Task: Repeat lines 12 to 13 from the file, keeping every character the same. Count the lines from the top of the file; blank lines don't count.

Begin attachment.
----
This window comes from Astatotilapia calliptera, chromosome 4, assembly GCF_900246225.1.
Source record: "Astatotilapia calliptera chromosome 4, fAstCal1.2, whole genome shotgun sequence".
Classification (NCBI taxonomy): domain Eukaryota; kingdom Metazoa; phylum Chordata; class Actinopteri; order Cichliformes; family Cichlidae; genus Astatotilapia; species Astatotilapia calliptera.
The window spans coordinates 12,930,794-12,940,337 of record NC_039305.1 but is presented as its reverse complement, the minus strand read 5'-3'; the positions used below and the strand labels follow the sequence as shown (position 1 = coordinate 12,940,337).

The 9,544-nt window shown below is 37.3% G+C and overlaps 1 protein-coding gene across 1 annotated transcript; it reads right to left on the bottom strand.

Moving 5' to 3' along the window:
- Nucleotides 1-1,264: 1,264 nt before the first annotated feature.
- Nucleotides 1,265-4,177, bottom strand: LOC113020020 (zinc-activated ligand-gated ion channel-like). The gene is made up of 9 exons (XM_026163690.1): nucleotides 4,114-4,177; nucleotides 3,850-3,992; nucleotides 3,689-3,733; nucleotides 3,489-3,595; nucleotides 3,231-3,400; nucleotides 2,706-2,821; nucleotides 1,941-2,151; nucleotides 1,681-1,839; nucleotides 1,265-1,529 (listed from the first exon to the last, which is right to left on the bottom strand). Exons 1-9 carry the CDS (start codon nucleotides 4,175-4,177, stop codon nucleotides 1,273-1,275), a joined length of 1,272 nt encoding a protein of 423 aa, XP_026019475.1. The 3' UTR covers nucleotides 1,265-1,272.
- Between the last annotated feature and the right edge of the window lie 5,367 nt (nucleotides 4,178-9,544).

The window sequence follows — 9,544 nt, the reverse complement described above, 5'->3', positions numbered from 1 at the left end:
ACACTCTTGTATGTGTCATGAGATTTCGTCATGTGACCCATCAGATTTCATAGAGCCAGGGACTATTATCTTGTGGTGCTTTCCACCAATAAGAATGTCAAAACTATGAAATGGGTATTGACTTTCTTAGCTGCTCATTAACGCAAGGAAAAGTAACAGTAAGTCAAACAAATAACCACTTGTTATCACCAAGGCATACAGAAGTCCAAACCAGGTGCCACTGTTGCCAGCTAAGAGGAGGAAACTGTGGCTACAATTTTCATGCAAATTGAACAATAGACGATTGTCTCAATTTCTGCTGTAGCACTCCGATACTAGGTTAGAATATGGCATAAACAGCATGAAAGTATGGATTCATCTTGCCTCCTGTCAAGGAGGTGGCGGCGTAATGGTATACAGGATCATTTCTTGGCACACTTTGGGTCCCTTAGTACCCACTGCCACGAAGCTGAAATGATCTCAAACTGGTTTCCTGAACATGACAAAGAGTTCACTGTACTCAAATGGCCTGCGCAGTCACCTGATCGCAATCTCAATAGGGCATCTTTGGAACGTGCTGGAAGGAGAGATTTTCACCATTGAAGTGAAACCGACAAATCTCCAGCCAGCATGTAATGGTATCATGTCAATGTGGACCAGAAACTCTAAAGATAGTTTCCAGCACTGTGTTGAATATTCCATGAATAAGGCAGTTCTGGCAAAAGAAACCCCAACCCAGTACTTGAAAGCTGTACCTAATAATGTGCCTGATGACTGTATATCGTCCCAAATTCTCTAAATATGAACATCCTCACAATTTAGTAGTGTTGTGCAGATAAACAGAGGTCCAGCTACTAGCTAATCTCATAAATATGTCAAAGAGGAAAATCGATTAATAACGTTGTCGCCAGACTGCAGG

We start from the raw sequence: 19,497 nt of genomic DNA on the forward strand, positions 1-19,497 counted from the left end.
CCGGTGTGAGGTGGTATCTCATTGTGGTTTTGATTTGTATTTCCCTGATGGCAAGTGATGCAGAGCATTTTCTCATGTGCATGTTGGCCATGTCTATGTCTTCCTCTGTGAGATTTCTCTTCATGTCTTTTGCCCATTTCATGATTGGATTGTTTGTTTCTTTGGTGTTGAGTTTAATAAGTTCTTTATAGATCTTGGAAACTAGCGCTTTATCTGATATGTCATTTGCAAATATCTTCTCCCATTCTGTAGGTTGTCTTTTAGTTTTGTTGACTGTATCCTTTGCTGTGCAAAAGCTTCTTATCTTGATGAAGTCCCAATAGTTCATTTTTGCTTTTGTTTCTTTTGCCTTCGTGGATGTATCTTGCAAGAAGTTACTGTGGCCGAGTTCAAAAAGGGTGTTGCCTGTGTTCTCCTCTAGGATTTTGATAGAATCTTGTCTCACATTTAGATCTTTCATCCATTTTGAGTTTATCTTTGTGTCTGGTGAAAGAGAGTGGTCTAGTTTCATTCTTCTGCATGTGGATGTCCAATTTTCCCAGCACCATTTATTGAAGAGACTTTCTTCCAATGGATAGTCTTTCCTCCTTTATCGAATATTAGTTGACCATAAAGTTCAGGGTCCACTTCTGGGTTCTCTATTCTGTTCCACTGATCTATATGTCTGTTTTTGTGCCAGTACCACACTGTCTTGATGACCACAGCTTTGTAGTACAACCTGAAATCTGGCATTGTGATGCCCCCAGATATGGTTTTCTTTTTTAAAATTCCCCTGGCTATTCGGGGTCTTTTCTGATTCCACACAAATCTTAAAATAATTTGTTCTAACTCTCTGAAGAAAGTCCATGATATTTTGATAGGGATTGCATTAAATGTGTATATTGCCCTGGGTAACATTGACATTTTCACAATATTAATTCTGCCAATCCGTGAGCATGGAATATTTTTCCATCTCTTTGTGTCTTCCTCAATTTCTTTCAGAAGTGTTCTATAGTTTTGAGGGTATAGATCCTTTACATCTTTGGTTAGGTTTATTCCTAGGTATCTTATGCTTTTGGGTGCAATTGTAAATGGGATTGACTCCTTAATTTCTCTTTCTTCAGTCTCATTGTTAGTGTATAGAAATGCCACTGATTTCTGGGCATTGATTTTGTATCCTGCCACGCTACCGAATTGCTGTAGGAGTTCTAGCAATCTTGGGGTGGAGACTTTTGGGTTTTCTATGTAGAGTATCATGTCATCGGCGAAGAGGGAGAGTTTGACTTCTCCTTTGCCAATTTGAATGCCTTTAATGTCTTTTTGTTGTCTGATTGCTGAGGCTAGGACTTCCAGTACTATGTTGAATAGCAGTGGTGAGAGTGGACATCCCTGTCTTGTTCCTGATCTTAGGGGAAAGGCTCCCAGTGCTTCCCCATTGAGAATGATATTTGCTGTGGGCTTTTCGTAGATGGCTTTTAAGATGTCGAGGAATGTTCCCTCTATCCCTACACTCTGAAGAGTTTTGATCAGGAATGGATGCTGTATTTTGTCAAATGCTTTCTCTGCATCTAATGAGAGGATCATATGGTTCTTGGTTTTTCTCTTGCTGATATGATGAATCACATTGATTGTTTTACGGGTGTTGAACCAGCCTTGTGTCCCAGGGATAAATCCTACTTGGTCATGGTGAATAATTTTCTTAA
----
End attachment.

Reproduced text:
We start from the raw sequence: 19,497 nt of genomic DNA on the forward strand, positions 1-19,497 counted from the left end.
CCGGTGTGAGGTGGTATCTCATTGTGGTTTTGATTTGTATTTCCCTGATGGCAAGTGATGCAGAGCATTTTCTCATGTGCATGTTGGCCATGTCTATGTCTTCCTCTGTGAGATTTCTCTTCATGTCTTTTGCCCATTTCATGATTGGATTGTTTGTTTCTTTGGTGTTGAGTTTAATAAGTTCTTTATAGATCTTGGAAACTAGCGCTTTATCTGATATGTCATTTGCAAATATCTTCTCCCATTCTGTAGGTTGTCTTTTAGTTTTGTTGACTGTATCCTTTGCTGTGCAAAAGCTTCTTATCTTGATGAAGTCCCAATAGTTCATTTTTGCTTTTGTTTCTTTTGCCTTCGTGGATGTATCTTGCAAGAAGTTACTGTGGCCGAGTTCAAAAAGGGTGTTGCCTGTGTTCTCCTCTAGGATTTTGATAGAATCTTGTCTCACATTTAGATCTTTCATCCATTTTGAGTTTATCTTTGTGTCTGGTGAAAGAGAGTGGTCTAGTTTCATTCTTCTGCATGTGGATGTCCAATTTTCCCAGCACCATTTATTGAAGAGACTTTCTTCCAATGGATAGTCTTTCCTCCTTTATCGAATATTAGTTGACCATAAAGTTCAGGGTCCACTTCTGGGTTCTCTATTCTGTTCCACTGATCTATATGTCTGTTTTTGTGCCAGTACCACACTGTCTTGATGACCACAGCTTTGTAGTACAACCTGAAATCTGGCATTGTGATGCCCCCAGATATGGTTTTCTTTTTTAAAATTCCCCTGGCTATTCGGGGTCTTTTCTGATTCCACACAAATCTTAAAATAATTTGTTCTAACTCTCTGAAGAAAGTCCATGATATTTTGATAGGGATTGCATTAAATGTGTATATTGCCCTGGGTAACATTGACATTTTCACAATATTAATTCTGCCAATCCGTGAGCATGGAATATTTTTCCATCTCTTTGTGTCTTCCTCAATTTCTTTCAGAAGTGTTCTATAGTTTTGAGGGTATAGATCCTTTACATCTTTGGTTAGGTTTATTCCTAGGTATCTTATGCTTTTGGGTGCAATTGTAAATGGGATTGACTCCTTAATTTCTCTTTCTTCAGTCTCATTGTTAGTGTATAGAAATGCCACTGATTTCTGGGCATTGATTTTGTATCCTGCCACGCTACCGAATTGCTGTAGGAGTTCTAGCAATCTTGGGGTGGAGACTTTTGGGTTTTCTATGTAGAGTATCATGTCATCGGCGAAGAGGGAGAGTTTGACTTCTCCTTTGCCAATTTGAATGCCTTTAATGTCTTTTTGTTGTCTGATTGCTGAGGCTAGGACTTCCAGTACTATGTTGAATAGCAGTGGTGAGAGTGGACATCCCTGTCTTGTTCCTGATCTTAGGGGAAAGGCTCCCAGTGCTTCCCCATTGAGAATGATATTTGCTGTGGGCTTTTCGTAGATGGCTTTTAAGATGTCGAGGAATGTTCCCTCTATCCCTACACTCTGAAGAGTTTTGATCAGGAATGGATGCTGTATTTTGTCAAATGCTTTCTCTGCATCTAATGAGAGGATCATATGGTTCTTGGTTTTTCTCTTGCTGATATGATGAATCACATTGATTGTTTTACGGGTGTTGAACCAGCCTTGTGTCCCAGGGATAAATCCTACTTGGTCATGGTGAATAATTTTCTTAA